Fortunately, the dual-cradle “loop” frame designed for the V7 could handily cope with the extra power and torque. Attached to the front of the “loop” frame was a “tele-hydraulic” fork with two-way damping but no adjustment, while the twin rear shocks had three user settings. Instruments were from Veglia, lights by CEV and turn signals from Lucas. The 8.7-inch (220mm) drum brakes used a twin-leading-shoe setup in the front, and a single in the rear, attached to wire-spoked 18-inch Borrani alloy rims. Lafranconi mufflers kept exhaust noise to a minimum.
The result was the 850 Eldorado of 1972, the bike that was conspicuously purchased by the Los Angeles Police Department, and the California Highway Patrol. And as the Berliners anticipated, the cops were their best salesmen. Although there was some resistance from older patrolmen, younger officers took to the Eldo quickly. Guzzi had worked to keep the center of gravity as low as possible, knowing that was an important factor; and the engine sat forward in the frame, providing stability and offering good legroom.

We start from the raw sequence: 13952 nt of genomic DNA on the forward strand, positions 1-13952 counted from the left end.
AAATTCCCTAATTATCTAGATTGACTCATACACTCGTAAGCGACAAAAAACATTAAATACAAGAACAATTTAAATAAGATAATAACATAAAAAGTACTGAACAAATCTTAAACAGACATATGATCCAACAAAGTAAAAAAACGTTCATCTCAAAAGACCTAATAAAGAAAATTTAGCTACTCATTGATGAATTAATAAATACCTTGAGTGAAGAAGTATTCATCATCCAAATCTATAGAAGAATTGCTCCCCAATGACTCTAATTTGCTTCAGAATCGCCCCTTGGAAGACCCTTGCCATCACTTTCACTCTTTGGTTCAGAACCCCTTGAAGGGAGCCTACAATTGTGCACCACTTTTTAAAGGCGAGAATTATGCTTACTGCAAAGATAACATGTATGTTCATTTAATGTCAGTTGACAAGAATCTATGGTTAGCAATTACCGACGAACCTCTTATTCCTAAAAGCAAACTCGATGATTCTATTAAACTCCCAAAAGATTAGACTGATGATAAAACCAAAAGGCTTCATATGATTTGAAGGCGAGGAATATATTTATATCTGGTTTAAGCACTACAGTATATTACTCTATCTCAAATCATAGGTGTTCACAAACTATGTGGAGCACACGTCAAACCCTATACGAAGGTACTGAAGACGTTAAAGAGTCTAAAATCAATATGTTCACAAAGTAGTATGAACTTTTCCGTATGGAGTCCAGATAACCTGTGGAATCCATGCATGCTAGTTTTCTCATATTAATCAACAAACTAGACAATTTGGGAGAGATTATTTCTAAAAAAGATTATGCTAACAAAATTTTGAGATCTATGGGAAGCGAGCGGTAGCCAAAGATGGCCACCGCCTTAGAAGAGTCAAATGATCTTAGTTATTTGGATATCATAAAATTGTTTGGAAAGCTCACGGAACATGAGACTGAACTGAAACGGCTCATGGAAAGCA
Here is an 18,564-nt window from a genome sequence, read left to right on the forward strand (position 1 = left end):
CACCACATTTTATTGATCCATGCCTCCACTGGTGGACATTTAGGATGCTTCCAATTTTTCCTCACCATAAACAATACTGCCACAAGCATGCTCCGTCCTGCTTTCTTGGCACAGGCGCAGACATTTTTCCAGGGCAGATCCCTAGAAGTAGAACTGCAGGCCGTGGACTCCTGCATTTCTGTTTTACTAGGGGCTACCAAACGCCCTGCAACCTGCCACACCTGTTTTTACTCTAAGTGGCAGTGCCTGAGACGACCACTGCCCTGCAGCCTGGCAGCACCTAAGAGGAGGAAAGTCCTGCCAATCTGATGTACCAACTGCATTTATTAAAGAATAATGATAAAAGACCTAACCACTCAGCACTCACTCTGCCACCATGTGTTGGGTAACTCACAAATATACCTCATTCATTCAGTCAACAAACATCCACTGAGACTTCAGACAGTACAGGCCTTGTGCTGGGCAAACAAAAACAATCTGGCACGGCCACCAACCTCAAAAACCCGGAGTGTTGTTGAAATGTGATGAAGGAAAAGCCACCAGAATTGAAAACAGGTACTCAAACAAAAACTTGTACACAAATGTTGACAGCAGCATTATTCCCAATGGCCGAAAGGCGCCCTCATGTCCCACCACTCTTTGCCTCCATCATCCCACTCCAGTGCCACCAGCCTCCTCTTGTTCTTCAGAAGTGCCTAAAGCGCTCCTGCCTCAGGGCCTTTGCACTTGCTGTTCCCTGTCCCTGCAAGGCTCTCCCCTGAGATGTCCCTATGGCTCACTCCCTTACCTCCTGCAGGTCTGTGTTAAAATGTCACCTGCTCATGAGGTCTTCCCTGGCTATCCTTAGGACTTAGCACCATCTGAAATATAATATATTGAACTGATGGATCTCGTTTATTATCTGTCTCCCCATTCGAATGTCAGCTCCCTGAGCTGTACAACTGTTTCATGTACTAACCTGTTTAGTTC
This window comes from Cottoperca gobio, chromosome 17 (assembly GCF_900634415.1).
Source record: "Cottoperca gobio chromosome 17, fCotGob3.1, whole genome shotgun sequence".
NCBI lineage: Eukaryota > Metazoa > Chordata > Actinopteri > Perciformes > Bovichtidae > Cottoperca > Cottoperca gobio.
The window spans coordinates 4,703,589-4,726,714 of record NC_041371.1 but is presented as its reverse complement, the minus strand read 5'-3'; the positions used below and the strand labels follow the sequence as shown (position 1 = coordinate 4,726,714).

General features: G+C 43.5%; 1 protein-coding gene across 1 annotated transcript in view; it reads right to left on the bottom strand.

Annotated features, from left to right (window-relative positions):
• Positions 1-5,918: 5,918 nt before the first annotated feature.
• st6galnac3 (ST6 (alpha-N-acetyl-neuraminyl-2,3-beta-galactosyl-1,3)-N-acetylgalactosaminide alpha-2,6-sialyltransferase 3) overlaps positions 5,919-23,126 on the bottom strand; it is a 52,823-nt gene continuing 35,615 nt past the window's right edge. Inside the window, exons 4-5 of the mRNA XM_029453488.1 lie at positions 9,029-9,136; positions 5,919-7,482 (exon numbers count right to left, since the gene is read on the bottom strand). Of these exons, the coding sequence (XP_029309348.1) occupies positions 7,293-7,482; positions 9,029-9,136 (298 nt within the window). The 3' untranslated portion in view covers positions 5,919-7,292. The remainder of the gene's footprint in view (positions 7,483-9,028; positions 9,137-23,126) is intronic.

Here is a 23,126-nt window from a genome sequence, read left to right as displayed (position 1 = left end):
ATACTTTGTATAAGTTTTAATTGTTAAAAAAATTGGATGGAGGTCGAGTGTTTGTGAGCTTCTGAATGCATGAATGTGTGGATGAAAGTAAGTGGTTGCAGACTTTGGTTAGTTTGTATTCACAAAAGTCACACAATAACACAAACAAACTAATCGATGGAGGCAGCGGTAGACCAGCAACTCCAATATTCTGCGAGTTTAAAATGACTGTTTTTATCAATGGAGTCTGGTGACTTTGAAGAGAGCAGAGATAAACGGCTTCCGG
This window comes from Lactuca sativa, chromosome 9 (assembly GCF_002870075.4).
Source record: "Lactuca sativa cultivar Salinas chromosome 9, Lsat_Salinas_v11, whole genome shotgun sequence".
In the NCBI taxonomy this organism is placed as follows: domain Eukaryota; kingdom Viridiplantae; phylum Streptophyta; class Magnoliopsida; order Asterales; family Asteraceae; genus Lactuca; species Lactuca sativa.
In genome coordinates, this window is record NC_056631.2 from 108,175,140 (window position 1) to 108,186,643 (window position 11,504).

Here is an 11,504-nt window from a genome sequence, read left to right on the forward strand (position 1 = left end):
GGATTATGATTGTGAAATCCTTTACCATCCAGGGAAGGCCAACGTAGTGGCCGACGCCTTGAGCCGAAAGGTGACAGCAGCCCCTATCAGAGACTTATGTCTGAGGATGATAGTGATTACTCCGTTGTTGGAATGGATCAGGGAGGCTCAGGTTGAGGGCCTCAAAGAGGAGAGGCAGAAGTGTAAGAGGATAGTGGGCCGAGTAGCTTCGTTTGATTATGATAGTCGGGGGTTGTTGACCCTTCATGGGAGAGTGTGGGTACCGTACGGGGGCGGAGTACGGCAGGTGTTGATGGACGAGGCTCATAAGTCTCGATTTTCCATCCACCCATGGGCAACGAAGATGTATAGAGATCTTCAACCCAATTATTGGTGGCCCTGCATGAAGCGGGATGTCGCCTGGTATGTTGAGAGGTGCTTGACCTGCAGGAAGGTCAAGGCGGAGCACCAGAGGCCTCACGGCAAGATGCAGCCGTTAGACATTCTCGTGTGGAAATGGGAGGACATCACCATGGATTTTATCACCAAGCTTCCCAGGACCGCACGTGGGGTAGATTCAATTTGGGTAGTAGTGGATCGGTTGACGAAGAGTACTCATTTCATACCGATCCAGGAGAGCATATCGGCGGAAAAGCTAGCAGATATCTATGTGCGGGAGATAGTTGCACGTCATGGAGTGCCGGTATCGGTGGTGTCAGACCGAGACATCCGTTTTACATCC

Cycle World tested an Eldorado in August 1973. “It’s a bike for crossing continents, not states,” they wrote. “It’s a bike that can carry 200 pounds of gear for camping and a passenger at the same time. And, it’s a bike that can eat up 300-mile sections of expressway and leave the rider free from fatigue. Mountain roads didn’t shake our confidence in the handling.”
That said, their tester was less happy with the brakes “The rear unit is overly sensitive. Contrasting this is the front twin-shoe drum, which fades after a couple of panic stops.” (Guzzi replaced the front drum with a disc in 1974.)